Examination of genomic and proteomic changes associated with ras-driven epithelial to mesenchymal transformation (EMT) of polarized epithelial cells has led to an improved understanding of surface-expressed structures and alterations in components involved in intracellular trafficking events that are altered as normal cells become cancerous. We have previously identified a mechanism involved in the establishment of tight junction (TJ) cell-cell contacts orchestrated by the protein occludin (Ocln) and its ability to reverse EMT events. Previous studies have suggested an increased functional expression of a cell-surface import system for small peptides, hPepT1, in several types of cancer cells. We now describe two approaches to identify agents capable of re-activating Ocln expression which could be modified into selective substrates of hPepT1. A screen for agents to re-activate suppressed occludin gene (OCLN) expression resulting from Ras/Raf/MEK/ERK pathway activation led to the identification of several small molecules. Using phage panning we have also identified several short peptide sequences that bind to the E-box used by the suppressor protein Slug to block OCLN expression. Thus, the current studies have identified several molecules and a roadmap to generate additional agents that could be examined for their ability to selectively enter cancer cells via hPepT1. We believe this strategy could result in reduced off-target drug distribution and thus greater functional targeting could be achieved for epithelial-derived cancers to prime them for the actions of established chemotherapeutic agents.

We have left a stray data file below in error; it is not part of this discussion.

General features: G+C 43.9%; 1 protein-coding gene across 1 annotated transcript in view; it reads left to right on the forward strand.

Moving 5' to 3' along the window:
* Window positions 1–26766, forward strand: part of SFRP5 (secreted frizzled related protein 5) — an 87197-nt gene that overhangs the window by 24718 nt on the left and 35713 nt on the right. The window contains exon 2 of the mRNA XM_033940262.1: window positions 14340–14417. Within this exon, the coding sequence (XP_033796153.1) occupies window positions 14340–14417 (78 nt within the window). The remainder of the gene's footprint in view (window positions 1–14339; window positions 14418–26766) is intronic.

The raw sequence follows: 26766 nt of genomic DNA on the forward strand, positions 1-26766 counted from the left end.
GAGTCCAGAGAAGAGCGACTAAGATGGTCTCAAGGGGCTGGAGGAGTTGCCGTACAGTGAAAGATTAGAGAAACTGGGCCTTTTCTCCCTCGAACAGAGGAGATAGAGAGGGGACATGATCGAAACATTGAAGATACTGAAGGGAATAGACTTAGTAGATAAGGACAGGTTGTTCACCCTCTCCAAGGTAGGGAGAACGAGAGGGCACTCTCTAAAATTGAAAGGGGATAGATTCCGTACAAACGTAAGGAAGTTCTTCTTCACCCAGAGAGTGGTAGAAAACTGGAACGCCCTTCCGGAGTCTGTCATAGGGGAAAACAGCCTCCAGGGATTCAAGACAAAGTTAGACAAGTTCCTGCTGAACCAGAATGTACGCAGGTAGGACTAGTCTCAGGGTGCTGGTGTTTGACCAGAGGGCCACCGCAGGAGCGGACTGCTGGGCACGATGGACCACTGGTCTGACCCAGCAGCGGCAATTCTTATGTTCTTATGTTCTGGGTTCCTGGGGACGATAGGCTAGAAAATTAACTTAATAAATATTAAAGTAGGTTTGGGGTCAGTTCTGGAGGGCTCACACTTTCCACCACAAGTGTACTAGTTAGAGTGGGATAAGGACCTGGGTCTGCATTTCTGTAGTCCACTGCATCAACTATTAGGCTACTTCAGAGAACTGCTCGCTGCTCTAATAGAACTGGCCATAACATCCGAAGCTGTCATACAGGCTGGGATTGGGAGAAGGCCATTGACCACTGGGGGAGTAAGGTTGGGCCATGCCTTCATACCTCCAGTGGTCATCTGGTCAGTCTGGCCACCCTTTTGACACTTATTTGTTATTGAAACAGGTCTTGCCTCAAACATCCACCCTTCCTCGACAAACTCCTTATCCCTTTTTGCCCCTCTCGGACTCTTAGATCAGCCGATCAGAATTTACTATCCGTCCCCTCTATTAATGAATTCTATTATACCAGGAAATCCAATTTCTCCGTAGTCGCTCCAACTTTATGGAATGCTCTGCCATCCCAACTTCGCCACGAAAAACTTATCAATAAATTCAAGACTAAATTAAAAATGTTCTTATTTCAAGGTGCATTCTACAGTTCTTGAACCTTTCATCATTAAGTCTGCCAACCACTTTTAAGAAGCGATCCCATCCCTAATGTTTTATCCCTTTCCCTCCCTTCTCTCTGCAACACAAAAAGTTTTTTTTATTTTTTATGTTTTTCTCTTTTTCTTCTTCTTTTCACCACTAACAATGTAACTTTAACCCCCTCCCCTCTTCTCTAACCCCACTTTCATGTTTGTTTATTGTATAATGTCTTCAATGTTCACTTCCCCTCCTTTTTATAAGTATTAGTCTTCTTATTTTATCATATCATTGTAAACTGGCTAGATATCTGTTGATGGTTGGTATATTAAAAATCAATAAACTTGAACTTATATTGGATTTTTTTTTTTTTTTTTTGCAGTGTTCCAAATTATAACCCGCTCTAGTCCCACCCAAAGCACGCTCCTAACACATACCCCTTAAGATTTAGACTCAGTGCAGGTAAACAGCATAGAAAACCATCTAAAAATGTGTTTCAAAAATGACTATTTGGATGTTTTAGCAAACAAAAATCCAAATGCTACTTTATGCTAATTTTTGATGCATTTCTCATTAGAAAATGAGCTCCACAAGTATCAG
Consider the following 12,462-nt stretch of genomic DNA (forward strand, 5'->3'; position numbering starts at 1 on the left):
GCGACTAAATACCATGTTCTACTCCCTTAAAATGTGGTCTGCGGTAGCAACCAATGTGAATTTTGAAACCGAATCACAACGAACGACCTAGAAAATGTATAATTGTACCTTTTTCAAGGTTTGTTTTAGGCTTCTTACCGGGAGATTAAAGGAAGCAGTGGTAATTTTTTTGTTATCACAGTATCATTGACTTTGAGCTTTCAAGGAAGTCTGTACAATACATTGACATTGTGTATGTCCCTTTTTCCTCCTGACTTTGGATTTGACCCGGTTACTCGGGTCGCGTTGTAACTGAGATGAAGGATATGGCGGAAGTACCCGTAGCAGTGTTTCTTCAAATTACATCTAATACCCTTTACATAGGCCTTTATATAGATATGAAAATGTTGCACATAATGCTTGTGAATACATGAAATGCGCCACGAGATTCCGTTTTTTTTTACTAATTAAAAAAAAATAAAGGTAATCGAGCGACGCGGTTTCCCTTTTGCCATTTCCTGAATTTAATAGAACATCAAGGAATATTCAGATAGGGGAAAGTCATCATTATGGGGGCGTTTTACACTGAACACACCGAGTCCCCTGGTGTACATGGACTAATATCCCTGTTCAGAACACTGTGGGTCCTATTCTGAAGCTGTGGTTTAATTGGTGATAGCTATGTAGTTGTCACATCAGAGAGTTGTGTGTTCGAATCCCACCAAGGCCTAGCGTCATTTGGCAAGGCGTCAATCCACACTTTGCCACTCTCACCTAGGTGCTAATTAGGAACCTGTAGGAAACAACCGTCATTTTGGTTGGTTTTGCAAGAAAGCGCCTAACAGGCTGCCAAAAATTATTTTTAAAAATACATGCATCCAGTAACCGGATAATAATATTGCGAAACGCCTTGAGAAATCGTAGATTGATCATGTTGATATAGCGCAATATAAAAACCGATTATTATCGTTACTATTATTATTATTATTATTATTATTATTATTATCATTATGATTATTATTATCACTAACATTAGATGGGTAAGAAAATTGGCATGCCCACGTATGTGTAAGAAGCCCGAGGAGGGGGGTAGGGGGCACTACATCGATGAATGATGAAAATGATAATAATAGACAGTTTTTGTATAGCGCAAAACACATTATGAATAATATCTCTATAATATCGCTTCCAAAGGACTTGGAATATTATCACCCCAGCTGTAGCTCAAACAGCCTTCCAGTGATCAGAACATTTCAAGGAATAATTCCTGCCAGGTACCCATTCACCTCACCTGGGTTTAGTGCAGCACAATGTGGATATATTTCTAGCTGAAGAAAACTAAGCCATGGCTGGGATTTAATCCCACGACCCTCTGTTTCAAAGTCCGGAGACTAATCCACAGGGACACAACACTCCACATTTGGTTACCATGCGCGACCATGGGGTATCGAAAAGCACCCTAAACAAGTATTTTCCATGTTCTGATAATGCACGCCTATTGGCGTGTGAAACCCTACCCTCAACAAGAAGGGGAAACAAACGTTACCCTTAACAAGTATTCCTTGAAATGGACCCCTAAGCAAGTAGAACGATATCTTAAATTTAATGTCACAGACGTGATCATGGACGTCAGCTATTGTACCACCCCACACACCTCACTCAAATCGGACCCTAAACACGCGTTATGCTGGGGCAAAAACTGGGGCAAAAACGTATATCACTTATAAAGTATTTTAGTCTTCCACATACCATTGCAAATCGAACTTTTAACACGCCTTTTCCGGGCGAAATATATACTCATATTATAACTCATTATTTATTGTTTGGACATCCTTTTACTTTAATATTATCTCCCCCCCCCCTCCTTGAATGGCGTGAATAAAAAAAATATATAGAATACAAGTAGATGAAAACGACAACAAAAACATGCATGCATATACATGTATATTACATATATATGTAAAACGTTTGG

Liu, K., Hearne, K., Mrsny, A., Staka, C., & Mrsny, R. J. (2012). A strategy to improve selectivity and targeting to epithelial-derived cancer cells. Journal of Controlled Release, 164(2), 205-212. https://doi.org/10.1016/j.jconrel.2012.04.039